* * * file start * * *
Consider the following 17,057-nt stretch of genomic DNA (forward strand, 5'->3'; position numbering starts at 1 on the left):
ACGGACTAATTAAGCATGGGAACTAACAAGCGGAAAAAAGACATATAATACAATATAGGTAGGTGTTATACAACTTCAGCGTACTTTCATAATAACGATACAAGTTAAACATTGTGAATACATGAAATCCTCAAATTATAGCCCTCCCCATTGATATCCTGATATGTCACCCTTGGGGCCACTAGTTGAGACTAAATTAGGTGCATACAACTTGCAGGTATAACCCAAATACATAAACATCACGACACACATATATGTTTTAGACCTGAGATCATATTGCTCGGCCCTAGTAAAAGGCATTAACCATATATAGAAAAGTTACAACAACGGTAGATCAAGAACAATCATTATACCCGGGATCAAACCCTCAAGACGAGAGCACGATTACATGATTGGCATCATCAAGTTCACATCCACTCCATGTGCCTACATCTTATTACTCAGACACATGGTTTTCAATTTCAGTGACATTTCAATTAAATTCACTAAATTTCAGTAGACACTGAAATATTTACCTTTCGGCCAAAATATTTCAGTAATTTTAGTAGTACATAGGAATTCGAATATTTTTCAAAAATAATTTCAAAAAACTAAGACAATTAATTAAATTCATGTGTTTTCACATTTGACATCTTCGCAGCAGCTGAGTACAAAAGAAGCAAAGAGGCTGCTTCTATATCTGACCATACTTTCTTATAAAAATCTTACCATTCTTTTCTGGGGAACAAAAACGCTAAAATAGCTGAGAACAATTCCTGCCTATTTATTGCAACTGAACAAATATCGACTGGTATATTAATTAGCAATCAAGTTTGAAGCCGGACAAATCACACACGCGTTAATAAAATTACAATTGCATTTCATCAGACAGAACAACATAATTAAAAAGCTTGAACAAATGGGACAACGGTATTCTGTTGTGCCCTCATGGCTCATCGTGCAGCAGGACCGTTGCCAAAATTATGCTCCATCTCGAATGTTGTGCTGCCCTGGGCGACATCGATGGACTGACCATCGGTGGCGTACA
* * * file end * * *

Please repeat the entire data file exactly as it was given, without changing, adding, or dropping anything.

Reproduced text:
Consider the following 17,057-nt stretch of genomic DNA (forward strand, 5'->3'; position numbering starts at 1 on the left):
ACGGACTAATTAAGCATGGGAACTAACAAGCGGAAAAAAGACATATAATACAATATAGGTAGGTGTTATACAACTTCAGCGTACTTTCATAATAACGATACAAGTTAAACATTGTGAATACATGAAATCCTCAAATTATAGCCCTCCCCATTGATATCCTGATATGTCACCCTTGGGGCCACTAGTTGAGACTAAATTAGGTGCATACAACTTGCAGGTATAACCCAAATACATAAACATCACGACACACATATATGTTTTAGACCTGAGATCATATTGCTCGGCCCTAGTAAAAGGCATTAACCATATATAGAAAAGTTACAACAACGGTAGATCAAGAACAATCATTATACCCGGGATCAAACCCTCAAGACGAGAGCACGATTACATGATTGGCATCATCAAGTTCACATCCACTCCATGTGCCTACATCTTATTACTCAGACACATGGTTTTCAATTTCAGTGACATTTCAATTAAATTCACTAAATTTCAGTAGACACTGAAATATTTACCTTTCGGCCAAAATATTTCAGTAATTTTAGTAGTACATAGGAATTCGAATATTTTTCAAAAATAATTTCAAAAAACTAAGACAATTAATTAAATTCATGTGTTTTCACATTTGACATCTTCGCAGCAGCTGAGTACAAAAGAAGCAAAGAGGCTGCTTCTATATCTGACCATACTTTCTTATAAAAATCTTACCATTCTTTTCTGGGGAACAAAAACGCTAAAATAGCTGAGAACAATTCCTGCCTATTTATTGCAACTGAACAAATATCGACTGGTATATTAATTAGCAATCAAGTTTGAAGCCGGACAAATCACACACGCGTTAATAAAATTACAATTGCATTTCATCAGACAGAACAACATAATTAAAAAGCTTGAACAAATGGGACAACGGTATTCTGTTGTGCCCTCATGGCTCATCGTGCAGCAGGACCGTTGCCAAAATTATGCTCCATCTCGAATGTTGTGCTGCCCTGGGCGACATCGATGGACTGACCATCGGTGGCGTACA